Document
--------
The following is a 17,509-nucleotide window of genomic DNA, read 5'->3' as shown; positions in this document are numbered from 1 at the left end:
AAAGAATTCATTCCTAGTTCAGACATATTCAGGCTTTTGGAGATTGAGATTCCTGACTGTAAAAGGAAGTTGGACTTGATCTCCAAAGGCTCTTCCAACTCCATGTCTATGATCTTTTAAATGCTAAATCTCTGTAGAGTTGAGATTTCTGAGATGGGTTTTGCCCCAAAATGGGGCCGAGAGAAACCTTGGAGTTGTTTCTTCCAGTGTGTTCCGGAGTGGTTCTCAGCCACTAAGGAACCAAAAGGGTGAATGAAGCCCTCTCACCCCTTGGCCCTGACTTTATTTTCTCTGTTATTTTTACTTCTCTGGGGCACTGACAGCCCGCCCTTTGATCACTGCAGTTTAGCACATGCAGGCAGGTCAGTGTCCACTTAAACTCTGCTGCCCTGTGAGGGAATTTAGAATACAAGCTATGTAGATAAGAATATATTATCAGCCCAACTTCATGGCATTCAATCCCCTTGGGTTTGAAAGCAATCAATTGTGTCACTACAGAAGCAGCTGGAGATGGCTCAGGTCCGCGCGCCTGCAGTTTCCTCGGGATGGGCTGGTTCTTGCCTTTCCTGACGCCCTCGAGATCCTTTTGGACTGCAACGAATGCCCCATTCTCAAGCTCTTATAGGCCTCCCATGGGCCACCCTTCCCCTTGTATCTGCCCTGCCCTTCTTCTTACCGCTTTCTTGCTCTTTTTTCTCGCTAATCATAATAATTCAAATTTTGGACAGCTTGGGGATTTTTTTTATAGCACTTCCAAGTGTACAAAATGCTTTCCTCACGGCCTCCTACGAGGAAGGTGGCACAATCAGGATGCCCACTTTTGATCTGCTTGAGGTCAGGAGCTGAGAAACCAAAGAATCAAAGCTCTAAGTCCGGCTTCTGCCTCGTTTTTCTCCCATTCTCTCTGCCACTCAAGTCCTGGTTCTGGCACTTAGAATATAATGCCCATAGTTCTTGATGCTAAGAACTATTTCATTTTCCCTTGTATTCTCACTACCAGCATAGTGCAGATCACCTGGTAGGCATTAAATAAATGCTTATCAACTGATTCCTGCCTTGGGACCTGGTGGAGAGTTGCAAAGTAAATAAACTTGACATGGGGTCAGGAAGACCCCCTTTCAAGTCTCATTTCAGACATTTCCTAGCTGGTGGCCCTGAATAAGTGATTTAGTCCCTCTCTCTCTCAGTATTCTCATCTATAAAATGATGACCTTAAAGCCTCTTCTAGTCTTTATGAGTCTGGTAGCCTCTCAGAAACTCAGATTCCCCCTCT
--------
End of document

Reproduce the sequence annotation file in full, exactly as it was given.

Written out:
The following is a 17,509-nucleotide window of genomic DNA, read 5'->3' as shown; positions in this document are numbered from 1 at the left end:
AAAGAATTCATTCCTAGTTCAGACATATTCAGGCTTTTGGAGATTGAGATTCCTGACTGTAAAAGGAAGTTGGACTTGATCTCCAAAGGCTCTTCCAACTCCATGTCTATGATCTTTTAAATGCTAAATCTCTGTAGAGTTGAGATTTCTGAGATGGGTTTTGCCCCAAAATGGGGCCGAGAGAAACCTTGGAGTTGTTTCTTCCAGTGTGTTCCGGAGTGGTTCTCAGCCACTAAGGAACCAAAAGGGTGAATGAAGCCCTCTCACCCCTTGGCCCTGACTTTATTTTCTCTGTTATTTTTACTTCTCTGGGGCACTGACAGCCCGCCCTTTGATCACTGCAGTTTAGCACATGCAGGCAGGTCAGTGTCCACTTAAACTCTGCTGCCCTGTGAGGGAATTTAGAATACAAGCTATGTAGATAAGAATATATTATCAGCCCAACTTCATGGCATTCAATCCCCTTGGGTTTGAAAGCAATCAATTGTGTCACTACAGAAGCAGCTGGAGATGGCTCAGGTCCGCGCGCCTGCAGTTTCCTCGGGATGGGCTGGTTCTTGCCTTTCCTGACGCCCTCGAGATCCTTTTGGACTGCAACGAATGCCCCATTCTCAAGCTCTTATAGGCCTCCCATGGGCCACCCTTCCCCTTGTATCTGCCCTGCCCTTCTTCTTACCGCTTTCTTGCTCTTTTTTCTCGCTAATCATAATAATTCAAATTTTGGACAGCTTGGGGATTTTTTTTATAGCACTTCCAAGTGTACAAAATGCTTTCCTCACGGCCTCCTACGAGGAAGGTGGCACAATCAGGATGCCCACTTTTGATCTGCTTGAGGTCAGGAGCTGAGAAACCAAAGAATCAAAGCTCTAAGTCCGGCTTCTGCCTCGTTTTTCTCCCATTCTCTCTGCCACTCAAGTCCTGGTTCTGGCACTTAGAATATAATGCCCATAGTTCTTGATGCTAAGAACTATTTCATTTTCCCTTGTATTCTCACTACCAGCATAGTGCAGATCACCTGGTAGGCATTAAATAAATGCTTATCAACTGATTCCTGCCTTGGGACCTGGTGGAGAGTTGCAAAGTAAATAAACTTGACATGGGGTCAGGAAGACCCCCTTTCAAGTCTCATTTCAGACATTTCCTAGCTGGTGGCCCTGAATAAGTGATTTAGTCCCTCTCTCTCTCAGTATTCTCATCTATAAAATGATGACCTTAAAGCCTCTTCTAGTCTTTATGAGTCTGGTAGCCTCTCAGAAACTCAGATTCCCCCTCT